Rockets vs Warriors

The Golden State Warriors head into game 2 of their conference finals with the Houston Rockets leading 1-0, feeling confident about Stephen Curry not having a match on the other side, even when we’re talking about James Harden.

Curry outscored Harden, but that’s not the only thing. The Rockets need Harden to touch the ball and influence plays. The Warriors defense is ready for that, as we saw in their 9-0 run late in game 1 that opened up the nine point lead that won them the game. Curry? First of all, the Rockets don’t have anyone to guard him. And just him running around the arc and drawing attention to himself causes damage.

Are we going to see more small ball from both teams? A lot of it has to do with Dwight Howard, who is questionable for the game. His absence might mean a starting call up for Clint Capela, but it’s not like Capela is going to get Howard’s minutes. It means more time for Josh Smith at center and other lineup changes for the Rockets, who are already playing without Patrick Beverley and Donatas Motiejunas, both out for the rest of the playoffs.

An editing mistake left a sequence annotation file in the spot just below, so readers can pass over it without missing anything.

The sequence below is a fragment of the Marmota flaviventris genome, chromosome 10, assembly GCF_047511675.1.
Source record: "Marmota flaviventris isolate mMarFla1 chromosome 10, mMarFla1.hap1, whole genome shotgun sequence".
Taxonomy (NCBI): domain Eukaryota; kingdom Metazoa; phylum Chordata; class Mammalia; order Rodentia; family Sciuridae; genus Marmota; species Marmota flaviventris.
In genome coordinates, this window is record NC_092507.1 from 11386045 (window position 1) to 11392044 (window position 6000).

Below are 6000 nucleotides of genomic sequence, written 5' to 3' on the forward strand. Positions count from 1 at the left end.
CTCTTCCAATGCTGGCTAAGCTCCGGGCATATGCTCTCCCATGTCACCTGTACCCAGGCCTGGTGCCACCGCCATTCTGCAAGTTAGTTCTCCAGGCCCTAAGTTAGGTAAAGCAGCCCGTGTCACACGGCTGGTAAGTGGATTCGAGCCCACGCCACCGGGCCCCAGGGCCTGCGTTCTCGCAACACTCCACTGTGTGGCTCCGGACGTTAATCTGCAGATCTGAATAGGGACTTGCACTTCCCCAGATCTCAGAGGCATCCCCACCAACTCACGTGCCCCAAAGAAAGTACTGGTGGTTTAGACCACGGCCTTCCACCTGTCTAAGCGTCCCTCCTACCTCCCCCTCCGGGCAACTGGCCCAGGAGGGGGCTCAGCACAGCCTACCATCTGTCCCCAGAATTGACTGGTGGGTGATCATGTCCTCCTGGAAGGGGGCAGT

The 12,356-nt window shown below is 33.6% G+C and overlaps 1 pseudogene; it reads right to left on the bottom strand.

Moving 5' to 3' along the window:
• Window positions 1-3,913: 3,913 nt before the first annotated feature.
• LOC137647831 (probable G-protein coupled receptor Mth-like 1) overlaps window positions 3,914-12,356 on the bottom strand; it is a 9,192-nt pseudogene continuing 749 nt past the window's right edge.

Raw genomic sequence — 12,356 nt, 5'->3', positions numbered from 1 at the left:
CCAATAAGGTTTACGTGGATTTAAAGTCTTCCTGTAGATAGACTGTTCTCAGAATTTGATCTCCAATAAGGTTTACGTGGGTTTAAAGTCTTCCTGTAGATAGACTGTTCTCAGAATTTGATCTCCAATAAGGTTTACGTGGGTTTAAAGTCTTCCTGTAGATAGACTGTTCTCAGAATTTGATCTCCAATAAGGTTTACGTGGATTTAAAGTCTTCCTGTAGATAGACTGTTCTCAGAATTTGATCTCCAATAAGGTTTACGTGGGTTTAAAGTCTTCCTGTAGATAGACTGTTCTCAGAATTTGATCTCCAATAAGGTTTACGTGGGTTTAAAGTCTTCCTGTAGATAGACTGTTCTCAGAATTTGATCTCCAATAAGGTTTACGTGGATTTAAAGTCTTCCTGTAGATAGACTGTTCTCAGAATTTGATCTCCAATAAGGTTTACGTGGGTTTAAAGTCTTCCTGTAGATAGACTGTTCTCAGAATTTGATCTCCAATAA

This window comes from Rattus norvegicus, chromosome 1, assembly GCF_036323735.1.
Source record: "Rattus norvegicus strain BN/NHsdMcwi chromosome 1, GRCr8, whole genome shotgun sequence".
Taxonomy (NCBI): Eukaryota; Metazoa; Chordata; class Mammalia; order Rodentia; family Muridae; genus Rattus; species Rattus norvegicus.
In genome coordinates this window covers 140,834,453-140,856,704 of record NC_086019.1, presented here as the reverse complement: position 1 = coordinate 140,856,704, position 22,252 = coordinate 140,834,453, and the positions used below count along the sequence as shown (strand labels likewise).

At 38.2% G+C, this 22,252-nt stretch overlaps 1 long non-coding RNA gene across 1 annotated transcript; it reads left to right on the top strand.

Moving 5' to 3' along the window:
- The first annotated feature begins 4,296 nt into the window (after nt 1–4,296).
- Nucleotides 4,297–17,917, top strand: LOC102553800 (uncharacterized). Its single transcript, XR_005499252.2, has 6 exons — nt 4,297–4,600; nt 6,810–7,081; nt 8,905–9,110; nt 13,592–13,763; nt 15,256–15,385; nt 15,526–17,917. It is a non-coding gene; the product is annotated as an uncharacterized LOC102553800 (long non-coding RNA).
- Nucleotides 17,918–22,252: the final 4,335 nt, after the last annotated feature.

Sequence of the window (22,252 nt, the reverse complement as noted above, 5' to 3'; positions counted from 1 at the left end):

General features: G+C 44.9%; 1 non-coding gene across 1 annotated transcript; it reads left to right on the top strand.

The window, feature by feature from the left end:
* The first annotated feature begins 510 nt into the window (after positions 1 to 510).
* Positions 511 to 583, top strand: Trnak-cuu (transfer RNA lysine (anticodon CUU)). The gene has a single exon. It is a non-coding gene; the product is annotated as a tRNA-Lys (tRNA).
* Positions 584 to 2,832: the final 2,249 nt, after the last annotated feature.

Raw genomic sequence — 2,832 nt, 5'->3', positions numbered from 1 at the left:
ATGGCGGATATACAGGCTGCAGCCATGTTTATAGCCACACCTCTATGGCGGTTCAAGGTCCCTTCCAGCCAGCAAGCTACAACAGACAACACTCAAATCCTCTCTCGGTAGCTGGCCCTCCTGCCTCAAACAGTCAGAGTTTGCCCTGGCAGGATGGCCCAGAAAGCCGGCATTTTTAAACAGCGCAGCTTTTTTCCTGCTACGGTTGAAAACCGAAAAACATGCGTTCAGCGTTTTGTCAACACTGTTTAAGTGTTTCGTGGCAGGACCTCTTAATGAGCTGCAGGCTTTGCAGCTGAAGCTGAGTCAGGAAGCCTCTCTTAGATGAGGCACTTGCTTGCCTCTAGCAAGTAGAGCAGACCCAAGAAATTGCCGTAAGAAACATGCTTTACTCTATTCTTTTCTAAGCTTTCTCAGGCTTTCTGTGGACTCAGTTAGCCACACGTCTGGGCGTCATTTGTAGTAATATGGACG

James Harden

Back to Smith. He shot just 6-of-16 from the field, missing a lot of open shots from long range and midrange, with the Warriors more than happy to give him the space. Smith either has to make them pay for it like he did against the Los Angeles Clippers in the closing games of that series, or try to attack the basket more against guys like Draymond Green and Harrison Barnes when the Warriors are playing their own version of the small lineup.

The Rockets shot better from the field and beyond the arc than the Warriors, but turned the ball over more. Usually, points in the paint, especially when it’s just a 52-50 edge, don’t mean much, but maybe in order to try and change things up, McHale will tell his players to do more in an attempt to somehow change the Warriors defense, if it is McHale that decides these kinds of things.

Defensively, the Rockets might try to give Curry the Trevor Ariza treatment, although where does that leave Jason Terry is a different question. Harden and Terry weren’t able to keep up with the Warriors’ point guard and the league’s MVP, rarely getting in his way or making any sort of shot difficult for him. Maybe more minutes of Ariza on him can force the Warriors to go to Klay Thompson and Draymond Green, but if Ariza is guarding Curry, who is slowing down Thompson?

The Warriors have the matchup advantage, the superstar advantage and the coaching advantage. They’re healthier, and have the better bench. It’s not going to be an adjustment that turns this series into a different direction, but rather one or two players stepping up for more than one or two minutes. As far as different matchups and changes the Rockets have to offer, they’ll pretty soon find themselves realizing they’re being outplayed by a better team.

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